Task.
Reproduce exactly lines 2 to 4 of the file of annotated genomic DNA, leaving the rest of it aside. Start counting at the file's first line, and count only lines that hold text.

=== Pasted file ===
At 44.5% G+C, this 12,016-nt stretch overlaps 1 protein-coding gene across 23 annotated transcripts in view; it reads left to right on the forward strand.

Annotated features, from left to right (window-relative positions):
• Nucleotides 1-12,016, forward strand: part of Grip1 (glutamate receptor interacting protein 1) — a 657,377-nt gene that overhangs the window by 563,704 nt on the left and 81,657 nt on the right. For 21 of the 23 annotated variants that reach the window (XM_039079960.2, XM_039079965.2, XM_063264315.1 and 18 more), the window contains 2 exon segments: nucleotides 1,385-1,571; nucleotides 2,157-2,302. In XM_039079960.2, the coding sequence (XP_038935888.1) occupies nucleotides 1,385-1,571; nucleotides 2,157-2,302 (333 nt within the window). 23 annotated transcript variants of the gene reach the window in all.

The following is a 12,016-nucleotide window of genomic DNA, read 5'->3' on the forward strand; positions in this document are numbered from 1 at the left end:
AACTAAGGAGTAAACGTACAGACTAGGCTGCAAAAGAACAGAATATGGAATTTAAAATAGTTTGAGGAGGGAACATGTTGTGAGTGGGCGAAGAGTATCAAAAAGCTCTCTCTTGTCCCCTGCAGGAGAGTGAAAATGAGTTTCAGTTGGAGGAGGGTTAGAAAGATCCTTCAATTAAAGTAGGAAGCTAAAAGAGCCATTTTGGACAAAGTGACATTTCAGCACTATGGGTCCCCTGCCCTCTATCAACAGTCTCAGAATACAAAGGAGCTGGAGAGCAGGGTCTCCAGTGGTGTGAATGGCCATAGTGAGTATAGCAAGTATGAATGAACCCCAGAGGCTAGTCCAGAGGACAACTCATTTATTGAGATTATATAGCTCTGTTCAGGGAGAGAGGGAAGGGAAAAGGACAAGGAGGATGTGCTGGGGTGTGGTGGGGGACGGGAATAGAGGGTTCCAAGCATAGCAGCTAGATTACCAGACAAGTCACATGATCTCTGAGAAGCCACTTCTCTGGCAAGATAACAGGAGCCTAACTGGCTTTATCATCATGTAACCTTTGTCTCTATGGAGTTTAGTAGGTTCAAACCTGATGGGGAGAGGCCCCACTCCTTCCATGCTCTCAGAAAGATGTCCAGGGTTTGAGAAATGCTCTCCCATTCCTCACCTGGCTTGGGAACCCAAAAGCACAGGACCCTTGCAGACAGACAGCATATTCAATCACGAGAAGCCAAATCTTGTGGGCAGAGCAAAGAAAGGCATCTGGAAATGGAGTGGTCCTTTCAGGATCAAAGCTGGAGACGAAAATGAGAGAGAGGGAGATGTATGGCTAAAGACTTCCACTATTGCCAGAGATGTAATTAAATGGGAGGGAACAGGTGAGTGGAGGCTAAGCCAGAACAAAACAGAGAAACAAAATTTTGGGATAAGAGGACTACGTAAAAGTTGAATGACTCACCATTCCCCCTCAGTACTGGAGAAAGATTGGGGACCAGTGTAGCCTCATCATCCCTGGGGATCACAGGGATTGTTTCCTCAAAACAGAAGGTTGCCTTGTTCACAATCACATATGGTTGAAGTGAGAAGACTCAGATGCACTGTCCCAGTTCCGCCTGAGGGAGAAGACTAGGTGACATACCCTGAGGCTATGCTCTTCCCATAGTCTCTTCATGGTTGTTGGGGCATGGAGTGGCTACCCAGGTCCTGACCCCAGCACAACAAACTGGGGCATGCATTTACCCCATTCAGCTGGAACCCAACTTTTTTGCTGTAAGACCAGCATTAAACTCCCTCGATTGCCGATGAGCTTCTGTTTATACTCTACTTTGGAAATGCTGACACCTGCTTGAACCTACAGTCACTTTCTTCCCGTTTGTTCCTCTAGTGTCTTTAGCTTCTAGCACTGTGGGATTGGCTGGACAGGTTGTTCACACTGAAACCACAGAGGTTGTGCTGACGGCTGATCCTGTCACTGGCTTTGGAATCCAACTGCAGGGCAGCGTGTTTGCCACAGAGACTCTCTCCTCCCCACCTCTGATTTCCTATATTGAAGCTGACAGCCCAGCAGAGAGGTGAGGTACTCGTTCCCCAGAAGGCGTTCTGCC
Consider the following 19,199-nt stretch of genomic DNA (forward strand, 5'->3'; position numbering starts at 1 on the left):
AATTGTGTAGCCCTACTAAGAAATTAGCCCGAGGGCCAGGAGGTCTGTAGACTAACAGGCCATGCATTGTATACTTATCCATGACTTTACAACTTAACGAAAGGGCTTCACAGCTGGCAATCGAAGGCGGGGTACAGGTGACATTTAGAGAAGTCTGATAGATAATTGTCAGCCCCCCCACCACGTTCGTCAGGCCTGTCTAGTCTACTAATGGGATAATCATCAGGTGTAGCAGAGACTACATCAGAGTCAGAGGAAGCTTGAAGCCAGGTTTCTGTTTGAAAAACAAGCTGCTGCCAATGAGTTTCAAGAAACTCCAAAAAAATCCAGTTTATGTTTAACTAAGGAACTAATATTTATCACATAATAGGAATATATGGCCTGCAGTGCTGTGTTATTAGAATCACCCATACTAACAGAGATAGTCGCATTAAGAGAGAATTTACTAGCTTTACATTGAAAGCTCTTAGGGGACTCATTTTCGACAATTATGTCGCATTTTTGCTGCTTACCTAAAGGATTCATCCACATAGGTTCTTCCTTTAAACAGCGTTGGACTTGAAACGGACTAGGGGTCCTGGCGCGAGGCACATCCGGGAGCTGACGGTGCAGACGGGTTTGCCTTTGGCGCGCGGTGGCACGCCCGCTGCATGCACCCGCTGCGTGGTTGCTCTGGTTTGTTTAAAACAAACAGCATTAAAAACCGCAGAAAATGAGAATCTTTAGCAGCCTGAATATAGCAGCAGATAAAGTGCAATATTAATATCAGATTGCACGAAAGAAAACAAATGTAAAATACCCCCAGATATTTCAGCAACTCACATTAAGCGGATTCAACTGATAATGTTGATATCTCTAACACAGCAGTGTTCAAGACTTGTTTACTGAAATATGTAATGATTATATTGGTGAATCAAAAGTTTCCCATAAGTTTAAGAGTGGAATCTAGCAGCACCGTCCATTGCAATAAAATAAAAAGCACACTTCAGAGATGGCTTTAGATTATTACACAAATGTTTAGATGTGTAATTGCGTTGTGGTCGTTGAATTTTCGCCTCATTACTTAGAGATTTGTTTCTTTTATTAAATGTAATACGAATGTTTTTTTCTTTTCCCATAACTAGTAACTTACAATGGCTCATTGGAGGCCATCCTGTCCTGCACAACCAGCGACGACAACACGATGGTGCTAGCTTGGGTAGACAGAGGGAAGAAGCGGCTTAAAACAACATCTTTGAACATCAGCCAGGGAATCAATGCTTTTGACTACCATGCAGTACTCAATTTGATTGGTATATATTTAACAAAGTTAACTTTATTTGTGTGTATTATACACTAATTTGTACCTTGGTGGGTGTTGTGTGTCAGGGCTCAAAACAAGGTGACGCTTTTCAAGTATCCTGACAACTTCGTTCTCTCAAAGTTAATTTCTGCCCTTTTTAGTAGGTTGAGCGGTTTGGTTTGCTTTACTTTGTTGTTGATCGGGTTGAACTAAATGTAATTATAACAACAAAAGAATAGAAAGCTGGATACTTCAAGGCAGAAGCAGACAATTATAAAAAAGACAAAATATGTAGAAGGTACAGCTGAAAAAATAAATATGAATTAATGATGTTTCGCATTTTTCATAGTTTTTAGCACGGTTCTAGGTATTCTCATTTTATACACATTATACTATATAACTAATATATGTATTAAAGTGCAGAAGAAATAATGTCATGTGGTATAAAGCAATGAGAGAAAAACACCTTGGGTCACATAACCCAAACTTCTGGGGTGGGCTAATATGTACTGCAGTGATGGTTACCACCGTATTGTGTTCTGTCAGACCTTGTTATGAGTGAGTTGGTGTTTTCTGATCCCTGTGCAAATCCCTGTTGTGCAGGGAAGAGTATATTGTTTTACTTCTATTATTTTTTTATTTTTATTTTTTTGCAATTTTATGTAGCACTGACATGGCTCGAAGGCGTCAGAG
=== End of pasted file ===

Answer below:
Annotated features, from left to right (window-relative positions):
• Nucleotides 1-12,016, forward strand: part of Grip1 (glutamate receptor interacting protein 1) — a 657,377-nt gene that overhangs the window by 563,704 nt on the left and 81,657 nt on the right. For 21 of the 23 annotated variants that reach the window (XM_039079960.2, XM_039079965.2, XM_063264315.1 and 18 more), the window contains 2 exon segments: nucleotides 1,385-1,571; nucleotides 2,157-2,302. In XM_039079960.2, the coding sequence (XP_038935888.1) occupies nucleotides 1,385-1,571; nucleotides 2,157-2,302 (333 nt within the window). 23 annotated transcript variants of the gene reach the window in all.

The following is a 12,016-nucleotide window of genomic DNA, read 5'->3' on the forward strand; positions in this document are numbered from 1 at the left end: